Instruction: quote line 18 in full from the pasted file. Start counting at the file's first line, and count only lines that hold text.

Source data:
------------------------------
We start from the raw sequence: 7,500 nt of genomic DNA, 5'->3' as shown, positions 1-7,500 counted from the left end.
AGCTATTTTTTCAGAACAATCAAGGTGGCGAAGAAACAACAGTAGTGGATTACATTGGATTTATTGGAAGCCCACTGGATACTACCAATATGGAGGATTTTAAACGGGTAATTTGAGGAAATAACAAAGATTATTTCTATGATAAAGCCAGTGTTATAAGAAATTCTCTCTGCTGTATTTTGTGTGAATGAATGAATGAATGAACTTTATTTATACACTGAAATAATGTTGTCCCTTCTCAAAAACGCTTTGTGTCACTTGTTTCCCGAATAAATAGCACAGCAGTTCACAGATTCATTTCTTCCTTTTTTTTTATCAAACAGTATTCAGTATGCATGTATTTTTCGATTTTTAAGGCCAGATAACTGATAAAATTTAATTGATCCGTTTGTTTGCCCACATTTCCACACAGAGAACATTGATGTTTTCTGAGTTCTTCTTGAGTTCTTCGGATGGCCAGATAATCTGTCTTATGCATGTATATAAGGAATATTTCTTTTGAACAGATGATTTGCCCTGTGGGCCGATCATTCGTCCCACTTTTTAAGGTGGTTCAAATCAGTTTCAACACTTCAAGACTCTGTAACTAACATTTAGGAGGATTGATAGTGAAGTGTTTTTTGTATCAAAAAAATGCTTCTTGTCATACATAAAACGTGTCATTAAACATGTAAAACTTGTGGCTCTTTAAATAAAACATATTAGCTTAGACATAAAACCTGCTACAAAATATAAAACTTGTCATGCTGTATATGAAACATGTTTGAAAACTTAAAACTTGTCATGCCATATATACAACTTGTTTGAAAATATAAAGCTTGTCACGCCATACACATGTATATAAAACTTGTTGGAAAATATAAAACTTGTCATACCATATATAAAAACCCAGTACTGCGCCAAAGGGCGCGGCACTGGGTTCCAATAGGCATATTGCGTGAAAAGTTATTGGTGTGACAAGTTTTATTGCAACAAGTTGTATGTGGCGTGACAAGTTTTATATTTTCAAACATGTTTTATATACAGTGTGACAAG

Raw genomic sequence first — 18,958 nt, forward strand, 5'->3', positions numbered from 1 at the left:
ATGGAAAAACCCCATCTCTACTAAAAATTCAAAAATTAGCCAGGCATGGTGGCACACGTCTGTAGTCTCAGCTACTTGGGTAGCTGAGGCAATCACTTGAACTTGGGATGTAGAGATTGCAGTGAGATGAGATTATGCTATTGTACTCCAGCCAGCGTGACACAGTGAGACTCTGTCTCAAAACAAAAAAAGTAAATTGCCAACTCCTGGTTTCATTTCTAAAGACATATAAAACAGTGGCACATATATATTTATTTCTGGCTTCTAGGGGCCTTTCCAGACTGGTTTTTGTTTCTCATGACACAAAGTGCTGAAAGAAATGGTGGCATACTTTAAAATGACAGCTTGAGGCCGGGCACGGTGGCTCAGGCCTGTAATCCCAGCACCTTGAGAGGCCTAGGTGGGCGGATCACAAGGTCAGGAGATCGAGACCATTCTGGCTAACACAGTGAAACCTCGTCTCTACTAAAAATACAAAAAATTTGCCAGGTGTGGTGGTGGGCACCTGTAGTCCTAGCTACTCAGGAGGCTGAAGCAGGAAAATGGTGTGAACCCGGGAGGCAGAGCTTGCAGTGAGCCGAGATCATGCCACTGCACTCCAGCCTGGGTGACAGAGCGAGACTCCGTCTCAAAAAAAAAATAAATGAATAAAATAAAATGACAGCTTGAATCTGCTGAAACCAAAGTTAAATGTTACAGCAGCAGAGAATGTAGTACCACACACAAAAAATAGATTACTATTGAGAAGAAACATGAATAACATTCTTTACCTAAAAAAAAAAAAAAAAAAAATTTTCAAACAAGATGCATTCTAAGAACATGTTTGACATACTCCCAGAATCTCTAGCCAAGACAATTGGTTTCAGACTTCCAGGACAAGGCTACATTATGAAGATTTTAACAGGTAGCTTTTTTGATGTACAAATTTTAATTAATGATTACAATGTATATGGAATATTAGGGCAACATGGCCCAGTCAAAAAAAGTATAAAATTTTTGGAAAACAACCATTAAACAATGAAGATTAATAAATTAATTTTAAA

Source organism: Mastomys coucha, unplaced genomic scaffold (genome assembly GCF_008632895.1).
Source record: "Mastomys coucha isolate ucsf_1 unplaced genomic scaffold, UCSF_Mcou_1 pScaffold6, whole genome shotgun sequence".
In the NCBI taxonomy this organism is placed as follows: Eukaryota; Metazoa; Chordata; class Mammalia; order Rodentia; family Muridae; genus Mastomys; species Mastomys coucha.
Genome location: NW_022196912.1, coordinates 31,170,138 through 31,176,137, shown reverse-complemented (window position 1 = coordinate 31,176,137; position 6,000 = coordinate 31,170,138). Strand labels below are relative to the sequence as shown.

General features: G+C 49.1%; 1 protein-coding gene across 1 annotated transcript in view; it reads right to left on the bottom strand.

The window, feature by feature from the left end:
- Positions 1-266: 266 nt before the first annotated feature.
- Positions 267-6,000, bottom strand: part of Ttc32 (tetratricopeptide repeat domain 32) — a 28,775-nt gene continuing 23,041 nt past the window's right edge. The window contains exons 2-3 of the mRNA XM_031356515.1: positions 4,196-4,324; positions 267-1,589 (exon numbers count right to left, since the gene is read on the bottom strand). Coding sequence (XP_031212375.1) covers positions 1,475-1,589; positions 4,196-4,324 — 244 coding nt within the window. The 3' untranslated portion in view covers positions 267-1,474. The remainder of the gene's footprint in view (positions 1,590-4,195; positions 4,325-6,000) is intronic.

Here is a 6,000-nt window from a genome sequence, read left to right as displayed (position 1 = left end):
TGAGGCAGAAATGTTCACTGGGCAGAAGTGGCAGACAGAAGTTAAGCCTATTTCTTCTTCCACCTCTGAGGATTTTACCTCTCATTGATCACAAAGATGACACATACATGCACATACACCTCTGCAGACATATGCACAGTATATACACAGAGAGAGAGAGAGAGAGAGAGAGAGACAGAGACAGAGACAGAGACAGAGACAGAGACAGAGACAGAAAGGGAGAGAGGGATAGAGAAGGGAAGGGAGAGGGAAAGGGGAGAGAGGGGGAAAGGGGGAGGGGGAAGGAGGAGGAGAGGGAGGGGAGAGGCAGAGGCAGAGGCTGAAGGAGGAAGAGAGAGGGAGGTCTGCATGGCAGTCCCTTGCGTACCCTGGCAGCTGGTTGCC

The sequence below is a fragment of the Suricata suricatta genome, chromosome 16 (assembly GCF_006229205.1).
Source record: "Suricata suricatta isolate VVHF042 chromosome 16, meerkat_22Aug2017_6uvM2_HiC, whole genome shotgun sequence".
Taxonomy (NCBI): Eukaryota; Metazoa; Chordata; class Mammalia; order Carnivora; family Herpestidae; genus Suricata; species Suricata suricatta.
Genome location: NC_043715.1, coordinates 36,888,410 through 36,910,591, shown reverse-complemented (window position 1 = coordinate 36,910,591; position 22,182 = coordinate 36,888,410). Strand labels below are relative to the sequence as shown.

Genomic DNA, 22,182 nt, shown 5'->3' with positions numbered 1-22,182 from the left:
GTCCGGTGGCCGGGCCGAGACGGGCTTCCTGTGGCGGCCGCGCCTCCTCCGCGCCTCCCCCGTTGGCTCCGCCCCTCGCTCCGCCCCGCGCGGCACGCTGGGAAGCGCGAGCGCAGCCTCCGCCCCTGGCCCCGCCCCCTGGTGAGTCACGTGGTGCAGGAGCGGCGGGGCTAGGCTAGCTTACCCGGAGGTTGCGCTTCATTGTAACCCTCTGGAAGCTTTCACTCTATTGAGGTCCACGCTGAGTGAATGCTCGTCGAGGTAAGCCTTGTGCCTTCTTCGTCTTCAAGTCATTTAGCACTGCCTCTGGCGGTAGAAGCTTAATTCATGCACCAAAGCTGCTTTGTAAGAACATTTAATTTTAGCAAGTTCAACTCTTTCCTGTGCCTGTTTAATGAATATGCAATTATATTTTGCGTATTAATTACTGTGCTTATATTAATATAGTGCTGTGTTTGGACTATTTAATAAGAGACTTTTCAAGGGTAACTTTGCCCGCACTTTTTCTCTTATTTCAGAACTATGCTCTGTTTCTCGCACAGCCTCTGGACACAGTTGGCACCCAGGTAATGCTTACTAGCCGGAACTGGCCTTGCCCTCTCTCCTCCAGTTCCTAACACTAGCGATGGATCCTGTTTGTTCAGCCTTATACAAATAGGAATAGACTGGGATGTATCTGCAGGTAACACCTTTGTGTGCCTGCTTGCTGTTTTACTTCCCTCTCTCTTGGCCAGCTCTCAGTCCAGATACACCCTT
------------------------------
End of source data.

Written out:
Genome location: NC_043715.1, coordinates 36,888,410 through 36,910,591, shown reverse-complemented (window position 1 = coordinate 36,910,591; position 22,182 = coordinate 36,888,410). Strand labels below are relative to the sequence as shown.